This week I visited the Department of Economics at the University of Zurich. I met with Charles Efferson and toured the department’s impressive economics and neuroscience research facilities.
This week I had meetings with Mark van Vugt, Dan Balliet, and Allen Grabo at the Vrije Universiteit in Amsterdam, Netherlands. I also met with Tom Pollet, Josh Tybur, and Francesca Righetti. Before leaving Amsterdam, I caught up with my friend Bastiaan Rutjens, formerly a postdoc at UBC and now at the University of Amsterdam.
This week I had meetings with Mike Tomasello and several members of his lab, including Robert Hepach, Marco Schmidt, and Bailey House at the Max Planck Institute for Evolutionary Anthropology in Leipzig, Germany. It was a great pleasure to also visit the Institute’s primate research facility at the Leipzig Zoo.
This week I visited my alma mater, The University of Queensland, Australia. Mark Nielsen and Thomas Suddendorf (both of whom I was lucky enough to take classes with as an undergraduate) invited me to present my paper on how “Sociality Influences Cultural Complexity” and my chapter on Cultural Evolution. The chapter, coauthored with Maciek Chudek and Joe Henrich, will be appearing in the new Handbook of Evolutionary Psychology. I presented the research to the Evolutionary Psychology group, which I took great pleasure in, being a member of the group as an undergraduate.
I was awarded the Vanier Canada Graduate Scholarship. Launched in 2009, the Vanier Canada Graduate Scholarship (Vanier CGS) Program’s goal is to strengthen Canada’s ability to attract and retain the world’s top-tier doctoral students by providing successful candidates with significant freedom to pursue and complete doctoral studies. Vanier scholars demonstrate leadership skills and a high standard of scholarly achievement. The award is worth $150 000 over 3 years.
This award will fund my research for the next 3 years and hopefully raise the profile of research on the role and evolution of culture in human evolution.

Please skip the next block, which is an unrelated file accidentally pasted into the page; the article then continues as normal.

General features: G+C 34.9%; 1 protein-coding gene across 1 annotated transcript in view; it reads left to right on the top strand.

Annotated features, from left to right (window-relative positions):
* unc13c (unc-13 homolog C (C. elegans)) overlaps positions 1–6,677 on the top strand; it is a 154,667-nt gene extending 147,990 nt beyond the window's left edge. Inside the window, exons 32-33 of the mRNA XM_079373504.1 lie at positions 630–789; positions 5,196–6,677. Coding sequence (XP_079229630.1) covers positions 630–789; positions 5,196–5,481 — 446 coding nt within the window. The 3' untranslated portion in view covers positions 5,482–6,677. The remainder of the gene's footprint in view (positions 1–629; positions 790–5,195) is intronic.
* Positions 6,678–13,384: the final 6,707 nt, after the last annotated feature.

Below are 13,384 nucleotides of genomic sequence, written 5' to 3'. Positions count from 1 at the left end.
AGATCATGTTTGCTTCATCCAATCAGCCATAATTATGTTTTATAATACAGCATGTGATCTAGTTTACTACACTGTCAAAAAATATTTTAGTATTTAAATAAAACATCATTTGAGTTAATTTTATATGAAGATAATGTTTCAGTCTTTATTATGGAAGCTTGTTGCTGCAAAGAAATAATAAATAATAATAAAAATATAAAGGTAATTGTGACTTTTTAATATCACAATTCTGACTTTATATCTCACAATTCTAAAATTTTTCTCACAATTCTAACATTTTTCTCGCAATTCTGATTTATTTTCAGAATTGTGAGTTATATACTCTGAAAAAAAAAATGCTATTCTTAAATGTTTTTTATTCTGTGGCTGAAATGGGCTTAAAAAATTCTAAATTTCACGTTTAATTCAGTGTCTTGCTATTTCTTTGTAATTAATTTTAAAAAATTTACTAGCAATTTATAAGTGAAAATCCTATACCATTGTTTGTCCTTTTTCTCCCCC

I was recently appointed the Technical Director of the The Database of Religious History (DRH). The DRH is one of the flagship initiatives of the Cultural Evolution of Religion Research Consortium (CERC). The DRH aims to bring together, in a standardized, systematic form, data on religious systems (and later more general historical variables) from across the world and throughout history, from the earliest archaeological records up to approximately 1500-1600 CE. By creating a quantitative database of social complexity, warfare, ritual, religion, and resources from across the globe and throughout history in a manner that will allow systematic statistical analysis, we hope to discover new patterns in world history, and test of novel hypotheses about the evolution of social complexity.
As Technical Director, I am responsible for the creation of the database system and general infrastructure.
I was recently appointed as one of two Department Statistical Consultants. As a Statistical Consultant I will provide advice and assistance to faculty and graduate students on the research design and statistical components of their research.